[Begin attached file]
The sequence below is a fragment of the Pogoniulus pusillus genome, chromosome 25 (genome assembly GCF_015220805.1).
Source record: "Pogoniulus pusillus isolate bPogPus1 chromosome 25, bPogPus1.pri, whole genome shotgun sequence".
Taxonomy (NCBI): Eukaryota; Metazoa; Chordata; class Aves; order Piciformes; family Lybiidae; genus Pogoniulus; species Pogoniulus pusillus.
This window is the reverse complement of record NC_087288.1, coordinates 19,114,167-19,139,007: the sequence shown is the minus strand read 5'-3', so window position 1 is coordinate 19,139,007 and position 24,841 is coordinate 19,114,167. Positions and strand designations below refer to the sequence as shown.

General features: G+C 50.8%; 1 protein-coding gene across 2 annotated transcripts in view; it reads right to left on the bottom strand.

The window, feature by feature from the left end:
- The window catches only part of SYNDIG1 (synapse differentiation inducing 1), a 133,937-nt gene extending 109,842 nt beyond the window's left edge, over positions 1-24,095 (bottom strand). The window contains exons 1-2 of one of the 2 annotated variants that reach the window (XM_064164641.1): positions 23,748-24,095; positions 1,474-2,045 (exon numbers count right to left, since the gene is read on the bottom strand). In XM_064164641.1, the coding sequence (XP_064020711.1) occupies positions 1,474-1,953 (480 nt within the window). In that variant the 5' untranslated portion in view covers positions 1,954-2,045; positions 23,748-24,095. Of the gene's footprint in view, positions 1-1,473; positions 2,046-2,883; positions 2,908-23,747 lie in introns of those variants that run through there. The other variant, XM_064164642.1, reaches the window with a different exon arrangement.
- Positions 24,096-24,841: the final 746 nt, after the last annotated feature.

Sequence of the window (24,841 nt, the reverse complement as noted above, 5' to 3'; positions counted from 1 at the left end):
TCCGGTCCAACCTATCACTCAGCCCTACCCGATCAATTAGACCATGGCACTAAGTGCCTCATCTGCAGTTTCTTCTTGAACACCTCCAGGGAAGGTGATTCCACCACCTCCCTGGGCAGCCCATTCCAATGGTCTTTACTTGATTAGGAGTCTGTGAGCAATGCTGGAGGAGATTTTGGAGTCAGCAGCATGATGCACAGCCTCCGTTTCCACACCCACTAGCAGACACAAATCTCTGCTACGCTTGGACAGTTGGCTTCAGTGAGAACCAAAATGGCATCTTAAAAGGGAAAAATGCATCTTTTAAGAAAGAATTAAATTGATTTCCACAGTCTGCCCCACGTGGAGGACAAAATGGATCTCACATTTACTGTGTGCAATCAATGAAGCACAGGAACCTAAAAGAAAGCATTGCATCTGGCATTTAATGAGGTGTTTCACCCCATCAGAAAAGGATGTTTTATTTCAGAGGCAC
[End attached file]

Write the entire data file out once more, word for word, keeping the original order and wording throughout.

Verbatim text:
The sequence below is a fragment of the Pogoniulus pusillus genome, chromosome 25 (genome assembly GCF_015220805.1).
Source record: "Pogoniulus pusillus isolate bPogPus1 chromosome 25, bPogPus1.pri, whole genome shotgun sequence".
Taxonomy (NCBI): Eukaryota; Metazoa; Chordata; class Aves; order Piciformes; family Lybiidae; genus Pogoniulus; species Pogoniulus pusillus.
This window is the reverse complement of record NC_087288.1, coordinates 19,114,167-19,139,007: the sequence shown is the minus strand read 5'-3', so window position 1 is coordinate 19,139,007 and position 24,841 is coordinate 19,114,167. Positions and strand designations below refer to the sequence as shown.

General features: G+C 50.8%; 1 protein-coding gene across 2 annotated transcripts in view; it reads right to left on the bottom strand.

The window, feature by feature from the left end:
- The window catches only part of SYNDIG1 (synapse differentiation inducing 1), a 133,937-nt gene extending 109,842 nt beyond the window's left edge, over positions 1-24,095 (bottom strand). The window contains exons 1-2 of one of the 2 annotated variants that reach the window (XM_064164641.1): positions 23,748-24,095; positions 1,474-2,045 (exon numbers count right to left, since the gene is read on the bottom strand). In XM_064164641.1, the coding sequence (XP_064020711.1) occupies positions 1,474-1,953 (480 nt within the window). In that variant the 5' untranslated portion in view covers positions 1,954-2,045; positions 23,748-24,095. Of the gene's footprint in view, positions 1-1,473; positions 2,046-2,883; positions 2,908-23,747 lie in introns of those variants that run through there. The other variant, XM_064164642.1, reaches the window with a different exon arrangement.
- Positions 24,096-24,841: the final 746 nt, after the last annotated feature.

Sequence of the window (24,841 nt, the reverse complement as noted above, 5' to 3'; positions counted from 1 at the left end):
TCCGGTCCAACCTATCACTCAGCCCTACCCGATCAATTAGACCATGGCACTAAGTGCCTCATCTGCAGTTTCTTCTTGAACACCTCCAGGGAAGGTGATTCCACCACCTCCCTGGGCAGCCCATTCCAATGGTCTTTACTTGATTAGGAGTCTGTGAGCAATGCTGGAGGAGATTTTGGAGTCAGCAGCATGATGCACAGCCTCCGTTTCCACACCCACTAGCAGACACAAATCTCTGCTACGCTTGGACAGTTGGCTTCAGTGAGAACCAAAATGGCATCTTAAAAGGGAAAAATGCATCTTTTAAGAAAGAATTAAATTGATTTCCACAGTCTGCCCCACGTGGAGGACAAAATGGATCTCACATTTACTGTGTGCAATCAATGAAGCACAGGAACCTAAAAGAAAGCATTGCATCTGGCATTTAATGAGGTGTTTCACCCCATCAGAAAAGGATGTTTTATTTCAGAGGCAC